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Self-reliance: Books For Kids

Looking for a list of the best children's books about self-reliance?

Children’s literature has many notable options when it comes to self-reliance. To help you find the right books for you and your young reader, we’ve compiled a list of the best kids books about self-reliance.

Our list includes board books, picture books, and chapter books. Board books are best for babies and toddlers from ages newborn to 2 or 3. Picture books are generally great options for toddlers and for preschool and kindergarten age children. Picture books are especially enjoyable for adults to read aloud with young kids. The chapter books on our list are generally best for elementary through early middle school age tween kids. You can filter to sort by the best book type for your kid.

When it comes to children’s stories about self-reliance, there are a variety of titles. This list covers everything, from classics like The Paper Bag Princess to popular sellers like Ella Enchanted to some of our favorite hidden gems like From the Mixed-Up Files of Mrs. Basil E. Frankweiler.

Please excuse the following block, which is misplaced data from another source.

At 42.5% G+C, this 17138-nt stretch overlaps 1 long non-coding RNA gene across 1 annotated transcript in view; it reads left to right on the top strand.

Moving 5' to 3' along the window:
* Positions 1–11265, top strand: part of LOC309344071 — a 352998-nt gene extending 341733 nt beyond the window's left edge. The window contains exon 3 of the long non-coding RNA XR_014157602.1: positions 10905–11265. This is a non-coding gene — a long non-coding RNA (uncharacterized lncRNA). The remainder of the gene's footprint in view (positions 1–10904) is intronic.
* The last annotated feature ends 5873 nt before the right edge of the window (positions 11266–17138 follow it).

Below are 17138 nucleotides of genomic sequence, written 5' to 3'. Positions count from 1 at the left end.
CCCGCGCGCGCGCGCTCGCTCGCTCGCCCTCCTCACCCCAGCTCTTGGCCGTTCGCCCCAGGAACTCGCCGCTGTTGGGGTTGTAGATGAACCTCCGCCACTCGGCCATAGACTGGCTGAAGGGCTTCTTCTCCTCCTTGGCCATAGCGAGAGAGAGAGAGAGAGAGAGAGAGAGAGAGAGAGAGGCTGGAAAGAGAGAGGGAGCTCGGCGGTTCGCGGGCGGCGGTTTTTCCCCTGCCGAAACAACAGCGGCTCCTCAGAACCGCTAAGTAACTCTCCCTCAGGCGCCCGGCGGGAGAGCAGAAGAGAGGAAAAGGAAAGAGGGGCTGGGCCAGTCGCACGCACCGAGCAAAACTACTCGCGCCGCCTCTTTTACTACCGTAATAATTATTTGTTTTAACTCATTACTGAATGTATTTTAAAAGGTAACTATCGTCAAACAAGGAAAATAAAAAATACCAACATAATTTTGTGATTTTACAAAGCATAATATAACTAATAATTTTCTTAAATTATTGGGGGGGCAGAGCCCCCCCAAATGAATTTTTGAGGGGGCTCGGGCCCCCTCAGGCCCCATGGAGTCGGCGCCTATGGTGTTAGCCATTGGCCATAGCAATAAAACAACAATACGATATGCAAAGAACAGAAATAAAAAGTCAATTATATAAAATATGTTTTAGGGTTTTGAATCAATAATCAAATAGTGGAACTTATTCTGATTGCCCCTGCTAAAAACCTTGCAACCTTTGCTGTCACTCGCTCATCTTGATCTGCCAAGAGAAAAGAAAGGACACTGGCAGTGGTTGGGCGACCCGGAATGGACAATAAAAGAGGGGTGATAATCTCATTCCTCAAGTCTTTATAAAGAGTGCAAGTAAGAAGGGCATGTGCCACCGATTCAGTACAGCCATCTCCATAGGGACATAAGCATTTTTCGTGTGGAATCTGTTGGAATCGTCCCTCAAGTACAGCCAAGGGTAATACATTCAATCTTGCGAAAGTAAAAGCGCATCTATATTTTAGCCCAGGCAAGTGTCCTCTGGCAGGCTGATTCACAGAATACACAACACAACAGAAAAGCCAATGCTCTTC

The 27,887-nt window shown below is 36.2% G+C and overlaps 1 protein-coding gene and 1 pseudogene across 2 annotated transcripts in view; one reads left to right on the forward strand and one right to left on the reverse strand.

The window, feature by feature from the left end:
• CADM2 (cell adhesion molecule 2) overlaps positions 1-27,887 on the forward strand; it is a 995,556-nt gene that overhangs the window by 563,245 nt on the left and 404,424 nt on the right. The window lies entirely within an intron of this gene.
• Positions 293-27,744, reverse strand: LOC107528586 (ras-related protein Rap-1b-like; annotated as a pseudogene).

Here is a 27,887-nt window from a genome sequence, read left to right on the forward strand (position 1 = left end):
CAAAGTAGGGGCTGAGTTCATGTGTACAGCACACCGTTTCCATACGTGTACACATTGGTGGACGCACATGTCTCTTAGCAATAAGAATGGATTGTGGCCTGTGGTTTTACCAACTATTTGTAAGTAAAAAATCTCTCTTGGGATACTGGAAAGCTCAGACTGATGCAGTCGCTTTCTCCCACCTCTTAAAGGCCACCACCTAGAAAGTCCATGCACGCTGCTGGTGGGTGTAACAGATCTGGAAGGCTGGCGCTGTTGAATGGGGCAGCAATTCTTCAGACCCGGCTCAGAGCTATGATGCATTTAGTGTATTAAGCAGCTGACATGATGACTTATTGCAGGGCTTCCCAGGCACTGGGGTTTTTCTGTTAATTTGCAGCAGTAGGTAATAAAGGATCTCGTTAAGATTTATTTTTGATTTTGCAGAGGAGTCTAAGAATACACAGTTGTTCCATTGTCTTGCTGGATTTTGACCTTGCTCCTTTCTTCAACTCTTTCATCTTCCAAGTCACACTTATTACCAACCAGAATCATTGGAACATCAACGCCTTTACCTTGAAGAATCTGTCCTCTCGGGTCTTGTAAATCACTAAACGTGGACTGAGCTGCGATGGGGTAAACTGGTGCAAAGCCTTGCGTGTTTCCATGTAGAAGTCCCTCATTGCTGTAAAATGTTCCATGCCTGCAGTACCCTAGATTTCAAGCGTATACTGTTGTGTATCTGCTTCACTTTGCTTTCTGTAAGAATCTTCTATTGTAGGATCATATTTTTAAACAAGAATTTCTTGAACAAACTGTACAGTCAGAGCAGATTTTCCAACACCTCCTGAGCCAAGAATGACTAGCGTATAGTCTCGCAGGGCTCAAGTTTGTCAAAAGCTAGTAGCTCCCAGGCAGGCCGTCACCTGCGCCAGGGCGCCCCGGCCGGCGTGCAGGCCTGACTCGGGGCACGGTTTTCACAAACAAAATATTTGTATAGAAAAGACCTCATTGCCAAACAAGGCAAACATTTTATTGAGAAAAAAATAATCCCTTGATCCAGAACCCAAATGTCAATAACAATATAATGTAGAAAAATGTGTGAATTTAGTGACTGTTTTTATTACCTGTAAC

We hope this list of kids books about self-reliance can be a helpful resource for parents, teachers, and others searching for a new book! As you explore the list, please comment below to let us know what books you would add.

A Little Princess: A Babylit(r) Friendship Primer
Written by Jennifer Adams & illustrated by Alison Oliver
board book
Recommend Ages: 2-6

Meet Sara’s friends with text from the original novel, A little princess, showing little ones that friends can be found in surprising places.

Cinder Edna
Written by Ellen Jackson & illustrated by Kevin O'Malley
picture book
Recommend Ages: 4-8

Cinderella and Cinder Edna, who live with cruel stepmothers and stepsisters, have different approaches to life; and, although each ends up with the prince of her dreams, one is a great deal happier than the others.

Ella Enchanted
Written by Gail Carson Levine
chapter book
Recommend Ages: 8-12